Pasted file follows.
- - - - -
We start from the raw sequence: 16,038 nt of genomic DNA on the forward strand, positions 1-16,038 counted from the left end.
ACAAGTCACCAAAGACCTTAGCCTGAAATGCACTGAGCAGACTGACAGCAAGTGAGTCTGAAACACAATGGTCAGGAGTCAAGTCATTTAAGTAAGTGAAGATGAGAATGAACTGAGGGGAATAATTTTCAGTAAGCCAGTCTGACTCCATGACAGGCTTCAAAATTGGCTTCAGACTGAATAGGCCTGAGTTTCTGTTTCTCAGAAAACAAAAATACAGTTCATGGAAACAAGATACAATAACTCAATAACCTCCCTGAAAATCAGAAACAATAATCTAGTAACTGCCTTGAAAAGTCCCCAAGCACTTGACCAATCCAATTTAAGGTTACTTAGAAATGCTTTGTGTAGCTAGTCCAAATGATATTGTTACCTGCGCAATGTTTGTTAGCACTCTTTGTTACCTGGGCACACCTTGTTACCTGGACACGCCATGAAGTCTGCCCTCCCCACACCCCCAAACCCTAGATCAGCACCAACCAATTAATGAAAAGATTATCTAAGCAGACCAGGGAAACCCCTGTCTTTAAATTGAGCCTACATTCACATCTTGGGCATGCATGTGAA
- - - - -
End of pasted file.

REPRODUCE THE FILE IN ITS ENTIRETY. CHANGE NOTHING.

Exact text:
We start from the raw sequence: 16,038 nt of genomic DNA on the forward strand, positions 1-16,038 counted from the left end.
ACAAGTCACCAAAGACCTTAGCCTGAAATGCACTGAGCAGACTGACAGCAAGTGAGTCTGAAACACAATGGTCAGGAGTCAAGTCATTTAAGTAAGTGAAGATGAGAATGAACTGAGGGGAATAATTTTCAGTAAGCCAGTCTGACTCCATGACAGGCTTCAAAATTGGCTTCAGACTGAATAGGCCTGAGTTTCTGTTTCTCAGAAAACAAAAATACAGTTCATGGAAACAAGATACAATAACTCAATAACCTCCCTGAAAATCAGAAACAATAATCTAGTAACTGCCTTGAAAAGTCCCCAAGCACTTGACCAATCCAATTTAAGGTTACTTAGAAATGCTTTGTGTAGCTAGTCCAAATGATATTGTTACCTGCGCAATGTTTGTTAGCACTCTTTGTTACCTGGGCACACCTTGTTACCTGGACACGCCATGAAGTCTGCCCTCCCCACACCCCCAAACCCTAGATCAGCACCAACCAATTAATGAAAAGATTATCTAAGCAGACCAGGGAAACCCCTGTCTTTAAATTGAGCCTACATTCACATCTTGGGCATGCATGTGAA